Ladies, do you suffer from BRF - "Bitchy Resting Face"?

Huh, that explains a lot about my early teenage years.

My mouth naturally turns down at the corners. Nothing I can do about it! On a couple of occasions my boyfriend has asked if I’m upset and I say nope, this is just my neutral face. I’ve been through some shit in my life, but I don’t think it’s related. I just have fat cheeks.

Ditto, and I always want to respond “Think!” The idea that people should walk around with vacuous smiles on their faces is just another expression of US culture’s stark terror that someone among them is thinking. Not Smiling is up there with Using Big Words and Reading as one of the danger signs.

While I am often smiling just because I smile a lot, my neutral, non-smile expression looks rather grumpy. But I wouldn’t say I “suffer” from it. If it bothers people, too bad. :smiley:

“By age 40, you get the face you deserve.”

However, I interpret this to mean that you, the world, deserve the face I’m presenting.

Does Joel Quenneville have this, or is he really angry 95% of the time? It’s so hard to tell with coaches.

Urban Dictionary calls it Resting Bitch Face. There’s video, which calls it bitching resting face for some reason. Hysterical.

ETA: Well, whoops; I see it’s in the link provided in the OP.

But on a related note, my husband calls his permanent scowlly face his “screen saver.” :slight_smile:

More than once I’ve had someone make the comment “Before I actually met you, I always thought you looked like such a bitch!”

I guess I am a BRF sufferer. Maybe I should look for some kind of support group?

For the record, I am really not a bitch, but I can pretend to be if needed!

Yep. People usually think I’m pissed off or really sad over something. “No, nothing’s wrong, I’m fine! Quit asking me, or you WILL piss me off!”

I prefer the old term, mentioned upthread, “chronic bitchface.” Longtime sufferer. No I won’t smile, dammit. I’m not here as a decoration.

I always think of Jennifer Morrison (House, Once Upon a Time) as the gold standard of this syndrome.

Me too! I have been told a number of times by friends that they were ‘scared’ of me for a while before we became friendly. My BRF combined with my shyness in my early 20’s made making friends really tough.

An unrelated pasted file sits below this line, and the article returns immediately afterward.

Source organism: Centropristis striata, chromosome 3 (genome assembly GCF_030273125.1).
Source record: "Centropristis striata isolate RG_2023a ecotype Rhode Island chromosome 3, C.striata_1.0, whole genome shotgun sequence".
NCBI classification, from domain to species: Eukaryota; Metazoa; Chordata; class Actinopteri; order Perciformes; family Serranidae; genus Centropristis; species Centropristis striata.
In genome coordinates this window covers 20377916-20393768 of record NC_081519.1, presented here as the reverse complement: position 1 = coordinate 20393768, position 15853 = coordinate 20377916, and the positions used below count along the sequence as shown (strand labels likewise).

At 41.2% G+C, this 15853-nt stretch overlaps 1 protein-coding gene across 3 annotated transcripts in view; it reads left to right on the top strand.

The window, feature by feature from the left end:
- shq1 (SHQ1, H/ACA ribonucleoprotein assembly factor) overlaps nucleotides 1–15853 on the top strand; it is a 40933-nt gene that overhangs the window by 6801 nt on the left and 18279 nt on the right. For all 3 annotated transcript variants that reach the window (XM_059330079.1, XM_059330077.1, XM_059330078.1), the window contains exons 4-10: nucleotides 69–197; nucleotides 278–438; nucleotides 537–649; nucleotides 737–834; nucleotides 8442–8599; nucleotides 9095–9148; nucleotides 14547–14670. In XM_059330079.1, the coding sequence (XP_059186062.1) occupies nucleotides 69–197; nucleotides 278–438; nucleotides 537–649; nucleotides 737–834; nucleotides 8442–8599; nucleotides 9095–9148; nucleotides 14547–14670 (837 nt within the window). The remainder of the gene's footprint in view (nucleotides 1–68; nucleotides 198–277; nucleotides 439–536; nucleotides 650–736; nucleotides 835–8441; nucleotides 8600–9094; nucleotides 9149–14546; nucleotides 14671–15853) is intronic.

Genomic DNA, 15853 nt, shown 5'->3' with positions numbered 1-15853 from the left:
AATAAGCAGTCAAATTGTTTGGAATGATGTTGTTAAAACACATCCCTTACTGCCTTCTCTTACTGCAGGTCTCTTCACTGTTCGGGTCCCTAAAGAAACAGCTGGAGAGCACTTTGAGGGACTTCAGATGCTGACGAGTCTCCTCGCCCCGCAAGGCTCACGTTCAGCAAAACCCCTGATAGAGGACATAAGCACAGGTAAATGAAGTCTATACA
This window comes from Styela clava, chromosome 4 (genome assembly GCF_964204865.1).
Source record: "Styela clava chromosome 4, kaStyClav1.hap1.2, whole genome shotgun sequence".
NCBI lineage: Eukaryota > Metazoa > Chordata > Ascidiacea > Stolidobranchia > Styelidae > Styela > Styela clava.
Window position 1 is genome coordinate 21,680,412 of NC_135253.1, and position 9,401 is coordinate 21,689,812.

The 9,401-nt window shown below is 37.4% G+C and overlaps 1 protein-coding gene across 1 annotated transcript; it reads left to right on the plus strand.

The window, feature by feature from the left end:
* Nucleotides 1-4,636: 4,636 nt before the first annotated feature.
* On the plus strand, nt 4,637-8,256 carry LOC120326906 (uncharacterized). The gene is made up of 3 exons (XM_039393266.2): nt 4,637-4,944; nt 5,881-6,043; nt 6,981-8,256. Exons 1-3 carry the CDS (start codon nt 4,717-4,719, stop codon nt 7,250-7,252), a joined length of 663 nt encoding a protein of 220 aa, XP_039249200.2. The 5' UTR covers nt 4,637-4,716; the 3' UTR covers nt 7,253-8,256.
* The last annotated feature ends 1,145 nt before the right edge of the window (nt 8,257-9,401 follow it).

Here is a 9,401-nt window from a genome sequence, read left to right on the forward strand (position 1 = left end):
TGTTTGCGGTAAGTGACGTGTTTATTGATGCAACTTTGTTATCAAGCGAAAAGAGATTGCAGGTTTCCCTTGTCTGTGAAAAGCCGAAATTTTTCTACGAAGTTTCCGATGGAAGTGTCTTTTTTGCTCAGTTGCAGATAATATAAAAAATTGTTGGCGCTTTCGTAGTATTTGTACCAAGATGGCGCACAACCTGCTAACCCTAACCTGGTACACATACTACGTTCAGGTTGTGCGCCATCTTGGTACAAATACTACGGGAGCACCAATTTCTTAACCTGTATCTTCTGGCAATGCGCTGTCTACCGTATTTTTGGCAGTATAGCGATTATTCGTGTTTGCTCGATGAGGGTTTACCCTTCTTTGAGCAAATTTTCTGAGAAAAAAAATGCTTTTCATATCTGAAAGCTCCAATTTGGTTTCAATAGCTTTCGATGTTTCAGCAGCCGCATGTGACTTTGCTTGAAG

I’m a member of the Sisterhood of the Frown. In fact, my first visible perma-wrinkle is one frown line.

Apparently I also look bored when I’m thinking.

Hey, I look like an asshole, too. I even talk like an asshole, and act like an asshole. But don’t let that fool you: I really *am *an asshole.

Yes, but I inherited it from my father. We have the same face.

I used to get told all the time just walking around that I needed to smile, what was wrong with me etc. Now I am in the habit of smiling all the time when walking down the halls or what not, if I notice another person around. My mom always told me that I had the “Family frown” (where Family is her maiden name). Seems everyone on that side of the family has a frowning face when resting… and I’ve seen pictures and agree.

That being said, the PSA was hilarious :smiley:

My sweet daughter (BloodyL) is cursed with BRF. I swear she looks like grumpy cat when she’s not smiling. She hates it when people ask what’s wrong with her all the time.

Long ago, in my early waitress days, I used to wonder why other waitresses who were not as efficient as I was ended up with better tips. Then one day, I was rounding a corner, concentrating on remembering Table 2’s drink order, calculating when Table 3’s food would be ready, and getting ready to put in a slip for Table 4’s ice cream order when I caught a glimpse of myself in the giant mirror over the fountain. I had a fearsome scowl on my face, which is probably how I looked about 90% of the time. From that day on, I learned how to keep a pleasant expression on my face while I was working.

That exercise cured my BRF for the most part, but I apparently still have Scary Concentrating Face. This is not a syndrome I’m really motivated to work on, though, since it has the effect of chasing people away while I’m trying to get things done. Students and co-workers alike have been known to flee from the office when I’m working hard on a schedule.

I, too, have the Scary Concentrating Face. It works well when I’m teaching my junior high students, but my daughter scolds me all the time when I’m talking to toddlers that I’m scaring them. I’m just concentrating to figure out what they’re saying.